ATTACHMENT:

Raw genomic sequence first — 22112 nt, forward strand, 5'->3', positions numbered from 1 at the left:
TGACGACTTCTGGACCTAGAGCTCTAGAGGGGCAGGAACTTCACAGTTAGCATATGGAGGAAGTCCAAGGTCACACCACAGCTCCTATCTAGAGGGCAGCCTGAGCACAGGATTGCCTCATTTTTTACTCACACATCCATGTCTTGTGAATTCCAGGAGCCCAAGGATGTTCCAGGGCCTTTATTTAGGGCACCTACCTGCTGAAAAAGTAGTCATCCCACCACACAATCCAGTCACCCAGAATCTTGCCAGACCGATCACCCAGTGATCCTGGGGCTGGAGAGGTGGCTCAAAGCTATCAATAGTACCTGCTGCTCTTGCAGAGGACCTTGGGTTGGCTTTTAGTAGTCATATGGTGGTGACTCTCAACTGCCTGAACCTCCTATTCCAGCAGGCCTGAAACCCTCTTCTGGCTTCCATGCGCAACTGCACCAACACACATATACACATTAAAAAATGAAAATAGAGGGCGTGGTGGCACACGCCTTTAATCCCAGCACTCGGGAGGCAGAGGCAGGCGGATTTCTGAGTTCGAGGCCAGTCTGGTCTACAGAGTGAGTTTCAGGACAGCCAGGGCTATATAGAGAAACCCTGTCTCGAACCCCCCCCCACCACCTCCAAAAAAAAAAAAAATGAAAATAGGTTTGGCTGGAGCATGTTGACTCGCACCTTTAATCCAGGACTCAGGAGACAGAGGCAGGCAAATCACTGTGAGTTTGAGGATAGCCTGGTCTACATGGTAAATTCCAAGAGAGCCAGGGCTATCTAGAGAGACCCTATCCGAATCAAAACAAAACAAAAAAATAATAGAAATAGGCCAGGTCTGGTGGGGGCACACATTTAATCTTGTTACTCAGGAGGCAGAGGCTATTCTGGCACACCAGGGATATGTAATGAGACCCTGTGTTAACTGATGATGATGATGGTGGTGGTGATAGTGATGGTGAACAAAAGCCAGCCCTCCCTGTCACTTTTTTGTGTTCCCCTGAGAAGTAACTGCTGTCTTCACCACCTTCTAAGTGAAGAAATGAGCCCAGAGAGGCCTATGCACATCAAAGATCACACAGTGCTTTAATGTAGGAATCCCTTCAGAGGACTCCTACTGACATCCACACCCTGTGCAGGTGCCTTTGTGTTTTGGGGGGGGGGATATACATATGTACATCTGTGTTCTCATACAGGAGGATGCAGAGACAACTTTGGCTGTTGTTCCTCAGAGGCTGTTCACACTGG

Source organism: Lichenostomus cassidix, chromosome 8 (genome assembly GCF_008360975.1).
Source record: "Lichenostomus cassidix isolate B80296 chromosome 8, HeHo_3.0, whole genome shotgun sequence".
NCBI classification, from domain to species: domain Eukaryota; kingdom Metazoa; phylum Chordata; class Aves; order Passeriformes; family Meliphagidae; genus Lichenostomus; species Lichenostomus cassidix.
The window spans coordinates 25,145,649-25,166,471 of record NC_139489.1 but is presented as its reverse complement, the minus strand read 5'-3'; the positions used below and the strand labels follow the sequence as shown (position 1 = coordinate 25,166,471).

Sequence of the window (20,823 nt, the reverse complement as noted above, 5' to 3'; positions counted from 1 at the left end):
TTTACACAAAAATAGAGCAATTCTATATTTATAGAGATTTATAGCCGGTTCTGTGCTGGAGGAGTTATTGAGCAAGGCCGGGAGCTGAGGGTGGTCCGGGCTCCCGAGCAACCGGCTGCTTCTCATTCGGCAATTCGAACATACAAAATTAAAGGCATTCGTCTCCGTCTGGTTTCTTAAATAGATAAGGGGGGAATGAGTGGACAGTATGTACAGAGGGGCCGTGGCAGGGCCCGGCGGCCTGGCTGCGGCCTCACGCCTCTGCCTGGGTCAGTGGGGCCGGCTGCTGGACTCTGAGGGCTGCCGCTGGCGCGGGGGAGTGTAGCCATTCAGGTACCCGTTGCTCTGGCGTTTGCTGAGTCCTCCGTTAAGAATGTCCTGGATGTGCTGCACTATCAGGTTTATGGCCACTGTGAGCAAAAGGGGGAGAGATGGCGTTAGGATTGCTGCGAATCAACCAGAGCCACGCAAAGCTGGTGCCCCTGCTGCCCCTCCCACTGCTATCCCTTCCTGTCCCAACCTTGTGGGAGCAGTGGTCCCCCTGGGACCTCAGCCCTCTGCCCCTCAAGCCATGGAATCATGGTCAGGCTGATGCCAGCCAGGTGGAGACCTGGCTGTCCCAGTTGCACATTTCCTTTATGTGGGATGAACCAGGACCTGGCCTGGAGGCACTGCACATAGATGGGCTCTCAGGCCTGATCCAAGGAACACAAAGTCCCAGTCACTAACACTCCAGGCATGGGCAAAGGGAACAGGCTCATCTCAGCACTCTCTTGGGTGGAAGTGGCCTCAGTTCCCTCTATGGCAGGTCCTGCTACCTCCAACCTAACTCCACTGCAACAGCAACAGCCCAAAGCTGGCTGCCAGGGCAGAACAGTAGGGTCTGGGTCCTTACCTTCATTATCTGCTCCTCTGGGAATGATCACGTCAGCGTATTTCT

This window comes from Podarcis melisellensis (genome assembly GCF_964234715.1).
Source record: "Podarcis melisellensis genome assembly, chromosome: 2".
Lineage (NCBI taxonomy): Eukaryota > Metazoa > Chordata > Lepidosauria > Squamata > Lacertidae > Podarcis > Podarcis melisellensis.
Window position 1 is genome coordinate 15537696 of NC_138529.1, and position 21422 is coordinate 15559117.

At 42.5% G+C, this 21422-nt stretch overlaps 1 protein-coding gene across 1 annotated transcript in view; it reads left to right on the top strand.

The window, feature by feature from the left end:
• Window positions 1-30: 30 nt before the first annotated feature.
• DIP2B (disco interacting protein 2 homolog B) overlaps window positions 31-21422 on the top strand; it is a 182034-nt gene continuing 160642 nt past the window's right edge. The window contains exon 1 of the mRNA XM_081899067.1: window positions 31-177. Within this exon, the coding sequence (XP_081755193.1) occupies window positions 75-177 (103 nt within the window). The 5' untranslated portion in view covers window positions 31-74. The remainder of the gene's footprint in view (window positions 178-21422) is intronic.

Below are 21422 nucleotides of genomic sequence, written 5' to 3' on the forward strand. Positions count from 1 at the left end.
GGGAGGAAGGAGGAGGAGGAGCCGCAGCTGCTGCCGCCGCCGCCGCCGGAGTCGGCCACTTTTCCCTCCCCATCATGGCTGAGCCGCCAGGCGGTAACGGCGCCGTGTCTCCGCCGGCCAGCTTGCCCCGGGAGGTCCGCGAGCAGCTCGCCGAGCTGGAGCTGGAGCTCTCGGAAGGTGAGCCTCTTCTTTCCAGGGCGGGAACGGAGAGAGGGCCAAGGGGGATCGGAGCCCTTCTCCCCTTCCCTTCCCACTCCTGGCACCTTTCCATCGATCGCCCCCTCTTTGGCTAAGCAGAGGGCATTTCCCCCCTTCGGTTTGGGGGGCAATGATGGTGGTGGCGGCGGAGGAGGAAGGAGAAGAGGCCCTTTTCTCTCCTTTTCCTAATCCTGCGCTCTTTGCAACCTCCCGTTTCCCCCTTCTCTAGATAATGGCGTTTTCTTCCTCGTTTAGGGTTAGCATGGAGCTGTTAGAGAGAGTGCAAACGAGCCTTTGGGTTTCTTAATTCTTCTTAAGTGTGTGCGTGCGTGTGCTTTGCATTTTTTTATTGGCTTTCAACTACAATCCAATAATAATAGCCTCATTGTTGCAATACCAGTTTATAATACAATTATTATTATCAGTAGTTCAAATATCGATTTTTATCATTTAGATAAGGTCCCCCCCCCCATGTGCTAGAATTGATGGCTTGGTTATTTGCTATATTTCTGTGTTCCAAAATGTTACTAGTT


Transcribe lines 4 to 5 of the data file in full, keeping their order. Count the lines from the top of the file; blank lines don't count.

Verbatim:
Source record: "Lichenostomus cassidix isolate B80296 chromosome 8, HeHo_3.0, whole genome shotgun sequence".
NCBI classification, from domain to species: domain Eukaryota; kingdom Metazoa; phylum Chordata; class Aves; order Passeriformes; family Meliphagidae; genus Lichenostomus; species Lichenostomus cassidix.